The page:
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Globalstar plans to launch 18 more satellites this year

Posted: February 21, 2011

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Four of the six second-generation Globalstar mobile communications satellites launched in October are ready for service, and the company plans to send six more spacecraft into orbit in May.

Artist's concept of spacecraft in Globalstar's second-generation satellite constellation. Credit: Thales Alenia Space
Globalstar is launching 24 fresh satellites to rejuvenate the company's aging satellite constellation and restore global two-way voice and duplex data communications service, which has been limited by S-band antenna degradation since 2007.

The spacecraft are launching six at a time on four Soyuz rockets from the Baikonur Cosmodrome in Kazakhstan.

The first set of satellites blasted off Oct. 19 and were successfully released in a 571-mile-high orbit. Each spacecraft then fires its thrusters to raise its orbit to an altitude of 878 miles, the operational perch of Globalstar's existing satellites.

The satellite fleet is spread through eight orbital planes to maximize their communications coverage around the world.

Four of the six new satellites are already in their permanent orbital locations and ready for service, according to Thales Alenia Space, the spacecraft contractor.

"All four of these satellites have now passed acceptance tests, with both payload and platform showing very satisfactory performance," Thales said in a statement Monday. "Furthermore, the quality of the initial calls transmitted by these satellites is excellent."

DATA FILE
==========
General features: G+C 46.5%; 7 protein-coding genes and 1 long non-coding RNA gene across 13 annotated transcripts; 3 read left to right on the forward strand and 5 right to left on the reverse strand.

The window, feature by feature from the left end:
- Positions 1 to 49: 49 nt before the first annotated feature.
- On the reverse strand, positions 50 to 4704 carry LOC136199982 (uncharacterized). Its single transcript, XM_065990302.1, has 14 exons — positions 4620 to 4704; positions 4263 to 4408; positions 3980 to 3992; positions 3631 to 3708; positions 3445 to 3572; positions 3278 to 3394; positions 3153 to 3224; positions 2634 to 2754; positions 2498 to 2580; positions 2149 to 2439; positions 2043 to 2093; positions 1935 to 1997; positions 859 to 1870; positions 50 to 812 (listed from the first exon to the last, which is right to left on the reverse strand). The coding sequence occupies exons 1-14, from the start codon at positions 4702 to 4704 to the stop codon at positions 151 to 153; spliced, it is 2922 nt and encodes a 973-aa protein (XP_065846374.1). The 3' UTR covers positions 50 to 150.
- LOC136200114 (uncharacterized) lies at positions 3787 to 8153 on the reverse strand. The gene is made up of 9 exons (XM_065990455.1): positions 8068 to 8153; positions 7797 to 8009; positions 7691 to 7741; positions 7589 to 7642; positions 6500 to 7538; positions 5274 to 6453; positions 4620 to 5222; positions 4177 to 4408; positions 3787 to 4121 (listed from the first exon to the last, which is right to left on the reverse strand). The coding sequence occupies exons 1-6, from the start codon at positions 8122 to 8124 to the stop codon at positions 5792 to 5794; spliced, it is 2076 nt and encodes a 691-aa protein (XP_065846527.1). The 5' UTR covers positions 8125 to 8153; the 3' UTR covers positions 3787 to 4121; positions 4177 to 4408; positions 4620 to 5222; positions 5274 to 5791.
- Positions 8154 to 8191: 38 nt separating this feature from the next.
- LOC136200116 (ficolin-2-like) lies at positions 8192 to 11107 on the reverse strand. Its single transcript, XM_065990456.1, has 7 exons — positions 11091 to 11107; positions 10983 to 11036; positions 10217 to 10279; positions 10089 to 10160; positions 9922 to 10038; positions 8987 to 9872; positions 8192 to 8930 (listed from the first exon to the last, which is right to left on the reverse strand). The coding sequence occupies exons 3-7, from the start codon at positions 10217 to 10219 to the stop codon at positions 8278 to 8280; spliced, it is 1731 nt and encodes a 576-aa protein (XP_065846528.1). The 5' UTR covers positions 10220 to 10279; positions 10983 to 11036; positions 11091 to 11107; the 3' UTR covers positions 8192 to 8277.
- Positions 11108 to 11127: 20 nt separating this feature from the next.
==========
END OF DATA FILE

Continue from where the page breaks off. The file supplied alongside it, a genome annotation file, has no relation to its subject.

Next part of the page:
The other two satellites launched in October are still in a transition orbit, according to Thales.

Globalstar's 40 existing satellites were mostly launched between 1998 and 2000, and officials plan to remove the older craft from the company's fleet as new vehicles enter service.

The second-generation craft are designed to work for up to 15 years, giving Globalstar continuity of service through 2025.

Globalstar subscribers use the satellite network to make mobile phone calls and data transmissions, especially in rural zones where terrestrial coverage is spotty or non-existent.

The company expects to launch six more satellites in May, followed by two more launches two or three months later, officials announced Feb. 9.

"As planned, during the orbit-raising of the first new satellites launched in October, we continue to validate our on-orbit acceptance tests and operating procedures for each of the new spacecraft," said Tony Navarra, president of global operations for Globalstar Inc. of Covington, La. "Our six-month validation period is being used to confirm our satellite design and performance. Once complete, and barring any unforeseen issues, we will be able to confirm a more specific scheduled launch date."

Navarra said in October that Globalstar customers should see gradual communications improvement as each new satellite is introduced into the operational fleet.

Globalstar plans to integrate the 24 fresh spacecraft with the eight newest first-generation satellites to form a constellation of 32 operational platforms.

The company invested $1 billion in the development and launch of the new satellites.